hchen at aimnet.net
Thu Aug 29 17:11:14 UTC 1996
I think that metered pricing will come sometime, if not
in the near future. Some charges for time online for
dialup customers, some charges on the number of bytes
transfered, and some charges distance/time/bandwidth used
(such as Internet Fax).
There are various technologies and applications being
introduced which allow a dial up user to nail up a
port for many many hours (such as PointCast, and many
new business plans I have seen). A lot of times, the users
are misusing the dial up port as dedicated port unknowingly.
Of course, one can always configure authentication servers
to prevent some of the misuses (such as constant pinging a host).
However, with the new applications coming out everyday,
it is quite difficult to do for ISPs. Just wondering how the ISPs
can continue to offer $15 unlimited services, both financially
I have even seen one of our partners at GRIC (An international
roaming consortium) saying that they are looking for ways to
stop people from running Internet phone app over their
expensive $1M per year T1 over the Pacific.
It seems to me that there is no need to jump ship if your
ISP changed into metered services. It at least shows
your provider knows what they are doing.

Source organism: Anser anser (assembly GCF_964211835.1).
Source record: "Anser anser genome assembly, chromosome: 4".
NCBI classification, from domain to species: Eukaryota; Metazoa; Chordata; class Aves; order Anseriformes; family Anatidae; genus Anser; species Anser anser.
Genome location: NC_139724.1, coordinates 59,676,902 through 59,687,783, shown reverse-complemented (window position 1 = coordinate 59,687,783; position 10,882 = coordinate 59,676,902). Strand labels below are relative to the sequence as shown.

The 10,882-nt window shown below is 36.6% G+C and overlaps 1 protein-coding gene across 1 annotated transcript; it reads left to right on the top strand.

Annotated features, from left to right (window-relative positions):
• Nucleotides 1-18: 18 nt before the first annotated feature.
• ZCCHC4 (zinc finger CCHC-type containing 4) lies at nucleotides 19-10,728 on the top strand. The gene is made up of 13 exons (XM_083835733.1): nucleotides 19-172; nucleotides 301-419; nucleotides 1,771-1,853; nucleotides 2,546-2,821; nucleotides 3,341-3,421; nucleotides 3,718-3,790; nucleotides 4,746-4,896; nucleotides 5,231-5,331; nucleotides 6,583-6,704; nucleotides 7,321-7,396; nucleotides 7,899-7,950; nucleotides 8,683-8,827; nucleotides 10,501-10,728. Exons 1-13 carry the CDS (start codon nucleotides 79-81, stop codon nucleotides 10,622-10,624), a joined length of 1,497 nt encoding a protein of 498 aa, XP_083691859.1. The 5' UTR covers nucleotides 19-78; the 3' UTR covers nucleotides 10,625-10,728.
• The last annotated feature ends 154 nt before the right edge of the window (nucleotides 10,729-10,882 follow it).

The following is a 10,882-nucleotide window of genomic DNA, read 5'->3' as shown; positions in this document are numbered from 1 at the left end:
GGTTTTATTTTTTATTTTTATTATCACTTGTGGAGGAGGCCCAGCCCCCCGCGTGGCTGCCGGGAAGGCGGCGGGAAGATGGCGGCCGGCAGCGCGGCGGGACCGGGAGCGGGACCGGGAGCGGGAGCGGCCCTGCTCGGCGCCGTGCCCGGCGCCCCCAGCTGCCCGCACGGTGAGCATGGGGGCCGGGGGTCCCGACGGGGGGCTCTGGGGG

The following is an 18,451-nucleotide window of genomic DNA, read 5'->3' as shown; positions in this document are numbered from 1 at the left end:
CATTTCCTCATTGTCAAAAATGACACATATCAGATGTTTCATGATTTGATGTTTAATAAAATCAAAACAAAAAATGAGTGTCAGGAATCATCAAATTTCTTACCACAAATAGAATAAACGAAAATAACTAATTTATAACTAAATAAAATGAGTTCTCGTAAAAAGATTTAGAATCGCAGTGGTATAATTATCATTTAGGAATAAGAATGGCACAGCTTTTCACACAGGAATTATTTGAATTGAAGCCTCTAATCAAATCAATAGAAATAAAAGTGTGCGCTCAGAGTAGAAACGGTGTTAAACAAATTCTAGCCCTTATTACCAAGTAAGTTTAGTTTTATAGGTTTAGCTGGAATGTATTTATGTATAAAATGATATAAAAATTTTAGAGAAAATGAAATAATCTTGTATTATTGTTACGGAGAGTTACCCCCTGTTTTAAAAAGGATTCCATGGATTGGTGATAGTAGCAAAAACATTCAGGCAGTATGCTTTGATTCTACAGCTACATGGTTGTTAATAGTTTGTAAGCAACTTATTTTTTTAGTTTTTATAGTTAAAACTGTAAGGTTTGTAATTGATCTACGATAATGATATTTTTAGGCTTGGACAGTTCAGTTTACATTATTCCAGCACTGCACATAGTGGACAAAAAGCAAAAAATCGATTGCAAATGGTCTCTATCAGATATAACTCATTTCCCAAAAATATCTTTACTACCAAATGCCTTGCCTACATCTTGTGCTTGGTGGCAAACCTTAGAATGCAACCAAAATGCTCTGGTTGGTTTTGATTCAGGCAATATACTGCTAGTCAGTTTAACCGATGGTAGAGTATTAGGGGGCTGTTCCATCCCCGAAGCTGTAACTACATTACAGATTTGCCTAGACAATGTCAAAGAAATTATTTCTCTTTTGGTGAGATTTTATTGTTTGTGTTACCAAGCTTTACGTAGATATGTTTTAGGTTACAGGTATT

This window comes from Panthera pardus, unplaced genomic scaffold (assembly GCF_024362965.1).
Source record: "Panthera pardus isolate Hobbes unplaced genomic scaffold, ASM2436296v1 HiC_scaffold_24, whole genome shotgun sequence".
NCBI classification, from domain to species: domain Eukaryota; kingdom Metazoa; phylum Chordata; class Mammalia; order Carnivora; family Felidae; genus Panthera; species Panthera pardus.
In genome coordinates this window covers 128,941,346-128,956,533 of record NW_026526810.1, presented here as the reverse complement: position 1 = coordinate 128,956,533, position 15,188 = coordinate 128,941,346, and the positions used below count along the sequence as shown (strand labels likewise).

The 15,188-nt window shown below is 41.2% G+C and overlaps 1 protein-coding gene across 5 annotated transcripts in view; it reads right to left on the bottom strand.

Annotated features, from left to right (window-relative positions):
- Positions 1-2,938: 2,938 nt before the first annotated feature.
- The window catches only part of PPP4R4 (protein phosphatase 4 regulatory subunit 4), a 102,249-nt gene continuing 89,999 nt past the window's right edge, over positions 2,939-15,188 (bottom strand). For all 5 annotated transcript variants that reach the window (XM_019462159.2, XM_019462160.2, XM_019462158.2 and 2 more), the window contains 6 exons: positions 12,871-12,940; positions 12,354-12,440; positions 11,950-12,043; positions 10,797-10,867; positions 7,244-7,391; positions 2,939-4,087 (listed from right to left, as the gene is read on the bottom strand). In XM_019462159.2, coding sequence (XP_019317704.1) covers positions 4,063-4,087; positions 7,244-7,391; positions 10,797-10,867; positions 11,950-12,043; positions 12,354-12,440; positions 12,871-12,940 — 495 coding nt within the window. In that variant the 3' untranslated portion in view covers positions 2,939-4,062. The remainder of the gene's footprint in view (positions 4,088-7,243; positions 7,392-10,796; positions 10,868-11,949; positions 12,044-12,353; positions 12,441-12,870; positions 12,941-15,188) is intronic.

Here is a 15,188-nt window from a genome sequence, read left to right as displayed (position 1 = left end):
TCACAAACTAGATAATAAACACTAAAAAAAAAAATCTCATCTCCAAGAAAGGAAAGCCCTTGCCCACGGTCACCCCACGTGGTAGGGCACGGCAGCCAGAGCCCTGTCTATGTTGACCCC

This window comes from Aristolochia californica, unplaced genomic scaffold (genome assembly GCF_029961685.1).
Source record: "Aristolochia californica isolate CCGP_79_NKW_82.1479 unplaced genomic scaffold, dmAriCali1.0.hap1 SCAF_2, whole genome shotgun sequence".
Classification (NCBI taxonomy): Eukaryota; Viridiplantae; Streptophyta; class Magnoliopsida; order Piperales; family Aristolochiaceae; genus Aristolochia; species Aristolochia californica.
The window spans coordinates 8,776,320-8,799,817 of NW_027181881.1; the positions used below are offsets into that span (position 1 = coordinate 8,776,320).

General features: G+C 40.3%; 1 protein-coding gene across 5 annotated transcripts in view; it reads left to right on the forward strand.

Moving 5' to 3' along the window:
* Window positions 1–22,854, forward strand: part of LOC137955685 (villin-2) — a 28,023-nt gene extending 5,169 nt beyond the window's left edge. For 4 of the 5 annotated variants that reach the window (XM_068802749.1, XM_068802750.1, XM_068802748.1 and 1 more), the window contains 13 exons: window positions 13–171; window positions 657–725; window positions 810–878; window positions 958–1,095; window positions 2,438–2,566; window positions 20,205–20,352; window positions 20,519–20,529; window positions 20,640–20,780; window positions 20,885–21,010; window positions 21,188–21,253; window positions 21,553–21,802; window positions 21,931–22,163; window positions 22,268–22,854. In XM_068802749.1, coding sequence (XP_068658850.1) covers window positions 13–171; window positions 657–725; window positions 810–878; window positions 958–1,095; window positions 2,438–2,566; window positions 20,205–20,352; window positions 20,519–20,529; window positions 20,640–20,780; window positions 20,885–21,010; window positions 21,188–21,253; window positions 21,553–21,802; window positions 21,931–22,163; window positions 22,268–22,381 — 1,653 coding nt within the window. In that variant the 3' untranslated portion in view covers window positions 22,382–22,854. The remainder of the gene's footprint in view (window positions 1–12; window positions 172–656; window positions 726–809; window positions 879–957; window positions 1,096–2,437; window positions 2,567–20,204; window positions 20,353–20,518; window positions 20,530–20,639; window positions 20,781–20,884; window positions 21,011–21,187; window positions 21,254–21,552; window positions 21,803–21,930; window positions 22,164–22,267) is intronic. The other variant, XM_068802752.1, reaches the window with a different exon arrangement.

Someday everyone has to.
Gee, I own so many domain names ....
Matt Ranney wrote:
> Tim Salo writes...
> > The easiest point to measure traffic is undoubtedly on the link between
> > the customer and its ISP. I believe that many ISPs are already
> > measuring the total amount of traffic into and out of each customer.
> > I even saw a complicated pricing formula from one ISP which added a
> > surcharge cor customers which passed a lot of traffic over the last time
> > period (some number of months, I seem to recall). So, at least at one point,
> > we already have at least one example of an ISP which had a component
> > of its pricing based on the amount of traffic transferred over a
> > dedicated connection.
> Metered pricing is already a reality with at least a couple of
> providers that I know of. Interestingly enough, I switched primary
> providers a few months ago because my provider at the time was
> switching from a flat rate scheme to a metered one. The end result
> was that at my current usage level, my monthly rate would more than
> I'm not exactly sure what conclusions you can draw from this, so I'll
> just stop now.
> Matt Ranney - mjr at eit.com
> This is how I sign all my messages.
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